Patricia Presley looks back with fondness on her days as a young file clerk as she learned the ropes from then-Oklahoma County Court Clerk Dan Gray.
It was Gray who mentored Presley and stoked her passion for public service.
Those lessons were not lost on the impressionable 22-year-old, who would one day return to run the state's biggest and busiest court clerk's office.
“I aspired to be as good a public servant as Dan Gray was,” Presley said recently. “He would work the counter. He was ‘Steady as she goes.' Everybody admired him and respected him.”
Presley, 61, of Oklahoma City, is retiring Monday after 16 years as court clerk of Oklahoma County.
Deputy Court Clerk Tim Rhodes, Presley's second-in-charge, will be sworn in Wednesday as the county's seventh court clerk since 1915.
Rhodes, 55, has known Presley since her days as a financial analyst at the federal courthouse in Oklahoma City, where she spent 10 years before running for public office.
He described his outgoing boss as parts friend, mentor, cheerleader and disciplinarian. Presley, he said, mixed traditional values with progressive ideas to stay one step ahead of reductions in budgets and staff.
“She's not afraid to roll up her sleeves and get her hands dirty and do the work,” Rhodes said this week. “The things that I've learned from Patricia I didn't read in any of those law books.”
The court clerk's primary responsibility is maintaining and recording all court documents filed in Oklahoma County — 120,000 new cases annually — and collecting as much as $70 million a year in court costs, fees and fines.
An estimated 1,500 people a day visit the courthouse, some to serve as jurors, others to apply for marriage licenses and still others to appear for civil and criminal hearings.
Not everyone is glad to be there.
“It's not like a shoe store or any kind of a retail department store where people can pick and choose where they take their business,” Presley said. “The people that come in through those doors are coming in because they have to conduct their business here.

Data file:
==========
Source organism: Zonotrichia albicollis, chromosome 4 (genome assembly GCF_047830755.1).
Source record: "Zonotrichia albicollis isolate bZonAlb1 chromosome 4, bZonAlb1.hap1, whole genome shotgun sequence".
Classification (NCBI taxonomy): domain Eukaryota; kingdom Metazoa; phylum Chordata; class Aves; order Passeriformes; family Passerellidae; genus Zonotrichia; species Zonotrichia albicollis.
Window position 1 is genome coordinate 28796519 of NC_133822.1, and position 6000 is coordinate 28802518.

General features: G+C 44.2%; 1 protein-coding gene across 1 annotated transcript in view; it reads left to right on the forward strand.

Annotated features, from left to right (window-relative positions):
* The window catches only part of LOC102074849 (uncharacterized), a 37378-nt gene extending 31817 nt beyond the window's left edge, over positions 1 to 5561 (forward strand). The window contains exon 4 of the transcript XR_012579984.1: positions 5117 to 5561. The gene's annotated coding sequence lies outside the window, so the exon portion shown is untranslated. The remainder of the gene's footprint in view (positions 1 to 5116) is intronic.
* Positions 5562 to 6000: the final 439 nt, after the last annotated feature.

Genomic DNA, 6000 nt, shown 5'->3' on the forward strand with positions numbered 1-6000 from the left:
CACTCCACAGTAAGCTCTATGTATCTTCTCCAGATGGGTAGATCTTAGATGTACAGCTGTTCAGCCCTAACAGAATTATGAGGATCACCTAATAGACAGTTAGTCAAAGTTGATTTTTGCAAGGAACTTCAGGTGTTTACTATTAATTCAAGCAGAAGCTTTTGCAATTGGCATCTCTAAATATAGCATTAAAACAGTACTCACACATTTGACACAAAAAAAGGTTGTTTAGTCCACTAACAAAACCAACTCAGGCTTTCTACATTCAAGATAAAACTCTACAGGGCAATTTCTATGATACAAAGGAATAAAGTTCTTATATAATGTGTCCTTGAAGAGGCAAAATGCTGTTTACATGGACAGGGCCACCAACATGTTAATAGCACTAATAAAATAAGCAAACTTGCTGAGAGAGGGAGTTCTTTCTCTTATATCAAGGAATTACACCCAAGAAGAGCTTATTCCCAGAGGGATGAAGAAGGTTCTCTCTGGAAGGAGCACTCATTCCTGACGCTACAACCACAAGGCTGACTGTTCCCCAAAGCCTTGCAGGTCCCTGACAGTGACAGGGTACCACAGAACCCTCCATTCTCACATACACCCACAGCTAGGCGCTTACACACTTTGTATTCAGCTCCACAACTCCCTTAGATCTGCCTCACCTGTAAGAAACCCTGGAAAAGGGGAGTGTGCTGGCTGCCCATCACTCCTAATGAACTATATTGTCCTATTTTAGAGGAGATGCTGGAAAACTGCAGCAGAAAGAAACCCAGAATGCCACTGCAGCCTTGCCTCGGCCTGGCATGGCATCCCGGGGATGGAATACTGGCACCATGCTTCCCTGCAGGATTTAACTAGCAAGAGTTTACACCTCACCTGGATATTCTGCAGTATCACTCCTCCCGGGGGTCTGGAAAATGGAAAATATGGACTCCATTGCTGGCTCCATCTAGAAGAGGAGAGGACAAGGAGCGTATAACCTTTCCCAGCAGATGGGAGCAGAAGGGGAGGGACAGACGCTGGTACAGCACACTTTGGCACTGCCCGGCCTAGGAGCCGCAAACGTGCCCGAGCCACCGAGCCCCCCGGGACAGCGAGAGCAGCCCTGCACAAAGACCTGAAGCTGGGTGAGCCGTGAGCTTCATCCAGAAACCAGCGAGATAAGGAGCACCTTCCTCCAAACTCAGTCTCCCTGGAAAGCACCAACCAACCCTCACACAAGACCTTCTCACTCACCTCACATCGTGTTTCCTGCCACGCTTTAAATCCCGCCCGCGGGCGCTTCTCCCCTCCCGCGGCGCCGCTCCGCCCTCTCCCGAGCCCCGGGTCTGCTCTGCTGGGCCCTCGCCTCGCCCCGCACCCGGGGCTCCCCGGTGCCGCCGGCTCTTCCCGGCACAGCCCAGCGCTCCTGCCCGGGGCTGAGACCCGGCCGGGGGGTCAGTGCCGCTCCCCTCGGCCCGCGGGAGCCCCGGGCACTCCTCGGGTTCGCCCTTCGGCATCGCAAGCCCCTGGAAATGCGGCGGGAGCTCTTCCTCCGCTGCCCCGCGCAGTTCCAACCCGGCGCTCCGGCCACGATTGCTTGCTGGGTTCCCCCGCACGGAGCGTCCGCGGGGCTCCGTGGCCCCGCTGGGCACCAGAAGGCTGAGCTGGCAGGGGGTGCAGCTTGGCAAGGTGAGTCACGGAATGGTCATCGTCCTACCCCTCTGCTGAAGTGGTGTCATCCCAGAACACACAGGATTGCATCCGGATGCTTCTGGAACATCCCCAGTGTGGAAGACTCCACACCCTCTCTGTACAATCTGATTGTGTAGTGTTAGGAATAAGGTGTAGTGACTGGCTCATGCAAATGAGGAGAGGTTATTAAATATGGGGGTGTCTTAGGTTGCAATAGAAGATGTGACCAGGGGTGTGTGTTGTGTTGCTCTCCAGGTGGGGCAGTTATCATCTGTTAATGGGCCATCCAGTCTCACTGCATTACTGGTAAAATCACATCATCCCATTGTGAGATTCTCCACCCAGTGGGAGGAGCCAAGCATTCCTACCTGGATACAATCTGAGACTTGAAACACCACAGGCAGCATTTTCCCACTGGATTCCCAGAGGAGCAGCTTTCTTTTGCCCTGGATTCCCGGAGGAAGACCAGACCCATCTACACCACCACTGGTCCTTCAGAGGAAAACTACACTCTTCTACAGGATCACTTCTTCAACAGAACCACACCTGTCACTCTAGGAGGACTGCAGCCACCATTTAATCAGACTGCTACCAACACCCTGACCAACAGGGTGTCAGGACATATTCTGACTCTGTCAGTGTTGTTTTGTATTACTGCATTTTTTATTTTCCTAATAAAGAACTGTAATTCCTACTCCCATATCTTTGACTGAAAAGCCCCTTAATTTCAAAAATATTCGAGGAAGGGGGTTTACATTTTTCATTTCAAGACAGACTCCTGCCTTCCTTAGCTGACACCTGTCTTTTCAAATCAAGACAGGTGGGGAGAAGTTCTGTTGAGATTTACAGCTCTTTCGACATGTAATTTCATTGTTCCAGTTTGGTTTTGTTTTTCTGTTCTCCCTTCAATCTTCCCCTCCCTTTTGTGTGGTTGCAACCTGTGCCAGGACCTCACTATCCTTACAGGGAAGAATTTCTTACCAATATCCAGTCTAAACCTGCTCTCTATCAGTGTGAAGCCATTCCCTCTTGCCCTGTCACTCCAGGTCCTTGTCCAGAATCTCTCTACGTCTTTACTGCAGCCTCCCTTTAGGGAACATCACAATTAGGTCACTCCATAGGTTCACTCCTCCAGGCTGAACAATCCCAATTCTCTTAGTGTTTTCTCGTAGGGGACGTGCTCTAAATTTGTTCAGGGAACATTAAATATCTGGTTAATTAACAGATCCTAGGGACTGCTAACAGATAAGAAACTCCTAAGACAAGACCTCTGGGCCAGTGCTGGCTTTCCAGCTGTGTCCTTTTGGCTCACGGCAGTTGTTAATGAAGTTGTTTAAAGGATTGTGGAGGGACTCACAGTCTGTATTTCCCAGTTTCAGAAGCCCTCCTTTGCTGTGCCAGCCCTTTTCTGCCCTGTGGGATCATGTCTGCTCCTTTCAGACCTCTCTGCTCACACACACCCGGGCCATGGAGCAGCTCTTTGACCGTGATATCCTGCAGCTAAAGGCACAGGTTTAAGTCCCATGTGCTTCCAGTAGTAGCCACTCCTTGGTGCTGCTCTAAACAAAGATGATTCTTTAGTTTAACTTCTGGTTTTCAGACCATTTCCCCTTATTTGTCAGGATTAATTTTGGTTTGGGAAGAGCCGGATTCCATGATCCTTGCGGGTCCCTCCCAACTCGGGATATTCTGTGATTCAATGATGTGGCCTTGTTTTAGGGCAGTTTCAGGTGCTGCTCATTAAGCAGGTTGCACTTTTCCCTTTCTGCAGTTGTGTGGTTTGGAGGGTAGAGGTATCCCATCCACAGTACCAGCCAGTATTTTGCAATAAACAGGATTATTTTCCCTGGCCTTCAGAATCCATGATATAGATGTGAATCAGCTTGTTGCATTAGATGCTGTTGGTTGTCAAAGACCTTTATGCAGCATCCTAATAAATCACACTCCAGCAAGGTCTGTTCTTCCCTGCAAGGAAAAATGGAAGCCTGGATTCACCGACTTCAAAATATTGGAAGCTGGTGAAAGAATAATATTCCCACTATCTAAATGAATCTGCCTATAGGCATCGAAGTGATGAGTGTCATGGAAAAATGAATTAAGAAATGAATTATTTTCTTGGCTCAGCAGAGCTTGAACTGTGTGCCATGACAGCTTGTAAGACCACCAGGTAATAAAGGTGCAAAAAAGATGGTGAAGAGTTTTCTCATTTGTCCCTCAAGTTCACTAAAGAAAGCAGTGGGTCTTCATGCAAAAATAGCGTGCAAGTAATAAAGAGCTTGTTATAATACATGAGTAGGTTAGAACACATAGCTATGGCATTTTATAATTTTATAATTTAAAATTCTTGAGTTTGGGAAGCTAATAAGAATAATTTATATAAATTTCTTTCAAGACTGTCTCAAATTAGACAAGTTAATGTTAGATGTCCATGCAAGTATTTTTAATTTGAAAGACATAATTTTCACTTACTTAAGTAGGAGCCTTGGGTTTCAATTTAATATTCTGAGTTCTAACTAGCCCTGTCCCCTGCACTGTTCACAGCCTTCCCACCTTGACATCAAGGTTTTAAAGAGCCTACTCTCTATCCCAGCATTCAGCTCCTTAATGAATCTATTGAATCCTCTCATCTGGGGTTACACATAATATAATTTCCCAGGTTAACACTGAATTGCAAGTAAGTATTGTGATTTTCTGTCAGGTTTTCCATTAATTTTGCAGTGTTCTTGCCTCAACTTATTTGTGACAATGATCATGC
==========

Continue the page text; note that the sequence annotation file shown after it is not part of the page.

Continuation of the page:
“That's why it's so very important that they be treated like customers regardless of why they're here.”
Presley has a staff of 120, down 40 from when she took office in January 1997. Budgets to run the court and pay employees fell by a combined 25 percent since then, she said.
“We're still able to give good service,” she said. “If you had asked me 16 years ago if we could have done that, I would have said no.”
Personnel director Teresa Davis said Presley has been a good mentor to those who have worked under her. Presley's smile and upbeat personality will be missed, she said.
“We kind of refer to her as the office cheerleader,” Davis said.
Presley made customer service a top priority and oversaw advancements in technology that improved efficiency and reduced costs.
Shortly after taking office in 1997, Presley spent $4,700 on a computer program to reduce the amount of time it took to register jurors by scanning a bar code attached to a summons. That investment saved the county approximately $3 million, she said.
During her tenure, Oklahoma County was the first county to image documents for judges, eliminating the need to carry files to the courthouse. At her request, Oklahoma County was the first to send traffic tickets electronically.
Plans are under way to roll out a new $30 million case management system for the state's courts, moving away from paper-based to electronic processes and linking all district and appeals courts under the same system.
Currently, 13 counties in the state, including Tulsa and Oklahoma counties, use one case management system; the 64 other counties use another.
Officials hope to have the system complete and all state trial courts online within the four years. The transition begins in 2013.
Eventually, attorneys will be able to file documents remotely, the court clerk's office will begin accepting credit card payments over the phone and most, if not all, files and records will be stored online instead of in stacks of boxes cluttering courthouse offices.
The new system will enable the clerk's office to serve people better and likely lower traffic going in and out of the courthouse, Presley said.
“It's going to save citizens a lot of money because their lawyers are not going to have to leave their offices to conduct business,” she said. “It is very possible that everything that is filed of record, provided that it is not filed under seal, will be available online.”
Rhodes has said that he wants to use the position to continue the work initiated during Presley's reign — using technology and proactive thinking to provide court services with less staff and with less funding.
“She has left this office in much better condition than she found it,” Rhodes said. “Continuing that legacy is going to be a challenge for me.”
The things that I've learned from Patricia I didn't read in any of those law books.”
who will be sworn in Wednesday as court clerk, succeeding Patricia Presley